"It's meant the world to me, being that go-to guy. I wanted to be, this year more than anything, that guy that my team knew, no matter who we were playing, that we would not only have a chance to win, but that we were more than likely to win."

You've seen a significant uptick in velocity since being in college. To what do you attribute that?

"Half of it is due to age, being 20 years old and naturally getting bigger and stronger. The strength and conditioning program at Pitt, as well as the throwing program there... they do a tremendous job with pitchers. I've built a lot of arm strength along with the rest of my body, especially my legs. I think that's helped me a ton with gaining velocity and maintaining that velocity."

Every scouting report on you mentions how "intimidating" you are on the mound. Is that just a product of your 6-foot-7 frame, or is there something else that causes you to intimidate hitters?

"I think for the most part it has to do with my frame and size. Seeing a 6-foot-7 guy on top of a mound making him even taller, has got to be sight to see. I'm very upright, the way I carry myself is very confident. I think sometimes a guy my size who is throwing as hard as I do... when hitters see a pitcher like that carry himself with that confidence, I think that might be a little intimidating for some guys. I think for the most part, I would have to agree it's my frame and size."

Growing up in a cold-weather state in Ohio and then going to Pitt, you didn't get the chance to play year-round like some other prospects in this draft. Do you think your development is different than the development of some other guys? Is your arm significantly fresher?

"I think my experiences are very different. They play year-round, I don't. I get to rest. I think it does make me a little more fresh than those guys who get worn out, year-round. The winter in Pittsburgh and Ohio forces you to work other muscles than constantly throwing all the time, so I think that takes some miles off the arm and saves a lot of bullets for later."

You made four starts in the Cape Cod League last summer, posting a 1.31 ERA and turning the heads of scouts in the process. What was that experience like?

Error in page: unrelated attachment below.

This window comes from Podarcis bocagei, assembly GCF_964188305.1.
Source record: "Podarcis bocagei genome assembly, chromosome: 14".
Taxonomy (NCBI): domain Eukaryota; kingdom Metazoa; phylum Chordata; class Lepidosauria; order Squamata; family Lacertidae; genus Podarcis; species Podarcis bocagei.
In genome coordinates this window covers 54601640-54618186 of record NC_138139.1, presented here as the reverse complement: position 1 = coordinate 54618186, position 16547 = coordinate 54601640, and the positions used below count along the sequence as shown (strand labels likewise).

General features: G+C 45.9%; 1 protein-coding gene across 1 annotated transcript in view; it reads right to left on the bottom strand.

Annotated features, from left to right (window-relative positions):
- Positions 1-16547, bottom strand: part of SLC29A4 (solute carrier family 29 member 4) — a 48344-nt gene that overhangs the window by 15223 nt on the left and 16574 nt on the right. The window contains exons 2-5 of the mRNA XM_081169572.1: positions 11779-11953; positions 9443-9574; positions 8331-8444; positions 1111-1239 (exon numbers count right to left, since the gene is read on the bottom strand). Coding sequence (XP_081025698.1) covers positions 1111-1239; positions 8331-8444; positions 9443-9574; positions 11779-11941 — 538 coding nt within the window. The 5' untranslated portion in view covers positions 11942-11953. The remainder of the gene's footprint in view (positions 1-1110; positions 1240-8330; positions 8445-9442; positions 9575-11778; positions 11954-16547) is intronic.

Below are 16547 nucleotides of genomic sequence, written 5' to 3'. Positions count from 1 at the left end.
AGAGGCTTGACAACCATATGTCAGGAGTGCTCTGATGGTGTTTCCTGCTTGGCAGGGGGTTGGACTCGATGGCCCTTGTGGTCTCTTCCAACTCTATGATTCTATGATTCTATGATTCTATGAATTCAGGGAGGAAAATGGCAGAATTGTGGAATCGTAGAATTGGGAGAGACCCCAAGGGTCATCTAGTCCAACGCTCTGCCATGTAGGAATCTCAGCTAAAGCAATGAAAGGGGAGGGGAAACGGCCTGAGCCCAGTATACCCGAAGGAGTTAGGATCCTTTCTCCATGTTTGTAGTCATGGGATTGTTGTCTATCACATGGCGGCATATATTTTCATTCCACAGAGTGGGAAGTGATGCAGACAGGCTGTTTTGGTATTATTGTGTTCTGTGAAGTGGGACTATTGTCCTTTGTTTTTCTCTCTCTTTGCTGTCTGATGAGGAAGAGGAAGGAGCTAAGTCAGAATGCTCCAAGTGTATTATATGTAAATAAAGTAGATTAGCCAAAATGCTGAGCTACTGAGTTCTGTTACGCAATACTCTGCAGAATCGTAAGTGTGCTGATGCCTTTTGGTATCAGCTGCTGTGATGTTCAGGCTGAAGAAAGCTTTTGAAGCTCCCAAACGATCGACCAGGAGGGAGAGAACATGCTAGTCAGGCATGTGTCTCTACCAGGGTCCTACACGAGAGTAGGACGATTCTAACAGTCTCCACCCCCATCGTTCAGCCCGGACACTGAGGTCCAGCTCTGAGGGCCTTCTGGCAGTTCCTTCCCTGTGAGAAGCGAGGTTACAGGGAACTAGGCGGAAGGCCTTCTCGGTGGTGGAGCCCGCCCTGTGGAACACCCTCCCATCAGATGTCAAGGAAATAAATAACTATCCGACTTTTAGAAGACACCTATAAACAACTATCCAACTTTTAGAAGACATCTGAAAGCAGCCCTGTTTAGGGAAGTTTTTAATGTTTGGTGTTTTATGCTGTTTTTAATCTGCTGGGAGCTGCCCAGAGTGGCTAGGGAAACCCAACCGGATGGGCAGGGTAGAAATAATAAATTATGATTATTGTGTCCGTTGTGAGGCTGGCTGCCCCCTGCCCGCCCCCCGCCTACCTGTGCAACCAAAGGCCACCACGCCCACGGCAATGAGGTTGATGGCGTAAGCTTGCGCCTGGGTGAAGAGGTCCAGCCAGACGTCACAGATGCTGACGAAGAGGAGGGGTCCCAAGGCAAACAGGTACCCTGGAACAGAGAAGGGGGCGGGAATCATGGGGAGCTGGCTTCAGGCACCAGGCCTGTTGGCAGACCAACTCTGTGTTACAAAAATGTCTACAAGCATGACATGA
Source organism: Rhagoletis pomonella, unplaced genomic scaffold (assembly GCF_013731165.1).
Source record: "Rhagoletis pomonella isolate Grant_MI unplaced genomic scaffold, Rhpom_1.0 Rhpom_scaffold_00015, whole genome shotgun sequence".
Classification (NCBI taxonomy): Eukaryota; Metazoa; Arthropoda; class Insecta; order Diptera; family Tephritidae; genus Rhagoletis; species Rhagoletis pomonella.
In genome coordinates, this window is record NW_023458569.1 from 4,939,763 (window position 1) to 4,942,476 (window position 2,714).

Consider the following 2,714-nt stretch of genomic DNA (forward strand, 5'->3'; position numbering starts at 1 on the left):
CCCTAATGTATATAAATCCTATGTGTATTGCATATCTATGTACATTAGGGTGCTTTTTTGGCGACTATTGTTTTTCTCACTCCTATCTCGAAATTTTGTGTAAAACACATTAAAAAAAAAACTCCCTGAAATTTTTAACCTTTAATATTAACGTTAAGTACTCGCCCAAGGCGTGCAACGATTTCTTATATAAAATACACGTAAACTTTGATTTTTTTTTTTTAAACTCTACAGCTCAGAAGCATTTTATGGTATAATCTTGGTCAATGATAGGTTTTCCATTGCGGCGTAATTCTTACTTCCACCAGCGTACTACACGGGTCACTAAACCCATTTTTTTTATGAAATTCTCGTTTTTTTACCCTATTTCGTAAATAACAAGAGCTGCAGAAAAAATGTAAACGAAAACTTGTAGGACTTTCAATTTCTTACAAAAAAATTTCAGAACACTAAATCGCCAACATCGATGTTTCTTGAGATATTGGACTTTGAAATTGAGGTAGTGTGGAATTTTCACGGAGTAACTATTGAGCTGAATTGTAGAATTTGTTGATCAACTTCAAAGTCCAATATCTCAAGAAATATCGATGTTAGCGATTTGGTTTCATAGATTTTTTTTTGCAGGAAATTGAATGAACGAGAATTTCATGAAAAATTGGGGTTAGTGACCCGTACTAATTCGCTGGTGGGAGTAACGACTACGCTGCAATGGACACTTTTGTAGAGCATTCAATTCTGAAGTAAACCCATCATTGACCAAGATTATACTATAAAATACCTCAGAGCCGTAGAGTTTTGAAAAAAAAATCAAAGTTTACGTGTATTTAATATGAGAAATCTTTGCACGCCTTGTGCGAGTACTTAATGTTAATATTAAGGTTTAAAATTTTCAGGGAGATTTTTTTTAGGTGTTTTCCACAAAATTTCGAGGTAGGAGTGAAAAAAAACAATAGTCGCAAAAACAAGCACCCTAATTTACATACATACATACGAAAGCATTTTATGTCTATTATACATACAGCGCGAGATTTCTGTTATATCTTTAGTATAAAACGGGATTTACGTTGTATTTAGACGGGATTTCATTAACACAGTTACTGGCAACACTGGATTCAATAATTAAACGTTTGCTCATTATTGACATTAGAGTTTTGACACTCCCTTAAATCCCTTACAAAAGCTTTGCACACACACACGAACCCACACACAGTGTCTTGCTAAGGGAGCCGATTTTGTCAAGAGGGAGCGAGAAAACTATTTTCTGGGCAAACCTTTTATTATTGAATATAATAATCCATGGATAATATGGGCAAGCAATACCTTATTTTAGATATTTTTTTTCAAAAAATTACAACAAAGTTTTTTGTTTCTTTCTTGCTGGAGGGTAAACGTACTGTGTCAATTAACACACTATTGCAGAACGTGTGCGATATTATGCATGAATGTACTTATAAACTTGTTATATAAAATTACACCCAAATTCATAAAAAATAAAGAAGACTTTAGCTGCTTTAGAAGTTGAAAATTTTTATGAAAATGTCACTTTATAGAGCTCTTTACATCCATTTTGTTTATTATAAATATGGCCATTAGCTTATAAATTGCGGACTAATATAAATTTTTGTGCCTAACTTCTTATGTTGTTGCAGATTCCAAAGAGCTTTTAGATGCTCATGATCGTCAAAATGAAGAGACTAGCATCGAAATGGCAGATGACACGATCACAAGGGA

"It was great. It was a culmination of all the hard work that I put in during my freshman and sophomore years. Everything came together. It was also an opportunity to prove that my outing against [Virginia's] Nathan Kirby earlier in the year [in which Zeuch threw 8 shutout innings and Pitt won 1-0 last season] wasn't just a fluke. I could do that consistently."

What would you say is your biggest strength?

"My competitiveness. I'm going to back down from any hitter, regardless of the situation. With my size, a lot of guys expect me to be more wild than most pitchers. One of my biggest strengths is that I'm not very wild at all, I don't walk very many guys. That keeps my infield in it, keeps my outfielders in it. It keeps the game interesting and keeps it in rhythm."

A lot of guys go into the draft throwing extremely hard but having limited control, but you have three controllable pitches that can keep hitters guessing. How important is that to your game?

"That's the most important thing to me. It would be great if I could throw 105 miles an hour, but at the next level, if that's all you've got they can hit it hard anyway. It doesn't matter how hard you can throw. Being able to sit in the low-to-mid 90s and touch the upper 90s is great, I think those other two or three pitches that you can throw for strikes are more important. If they don't know what's coming, their job is even harder than it already is."

What's the biggest weakness in your game, or the thing you want to improve upon the most?

"I think my biggest weakness is being too hard on myself. Even sometimes if I do have a quality start, I'm always looking for the negatives. A lot of people would agree that's a strength, and it can be at times, but sometimes it can make the game very daunting for me and very challenging to enjoy, especially when I'm not pitching so well. I think with maturity, I've gotten a lot better since I was a freshman in college."

Which major-leaguer, current or former, would you say reminds you of yourself the most?

"I always say Adam Wainwright. Similar build, similar pitch style. Fastball with tail in the low-to-mid 90s and a curveball for an out pitch. I think our deliveries are very similar, and smooth. Of anyone in the major-leaguers, I think that's who I compare to the most."

Finally, what is your honest expectation for the draft? Any specific teams showing the most interest?

"My honest expectation is to be a first-round pick. Where in the first round, I couldn't tell you. Every team from, I'd say, [pick number] 9 down, has shown equal interest. Really, as much as I'd love to know right now exactly where I'll be... I have absolutely no idea."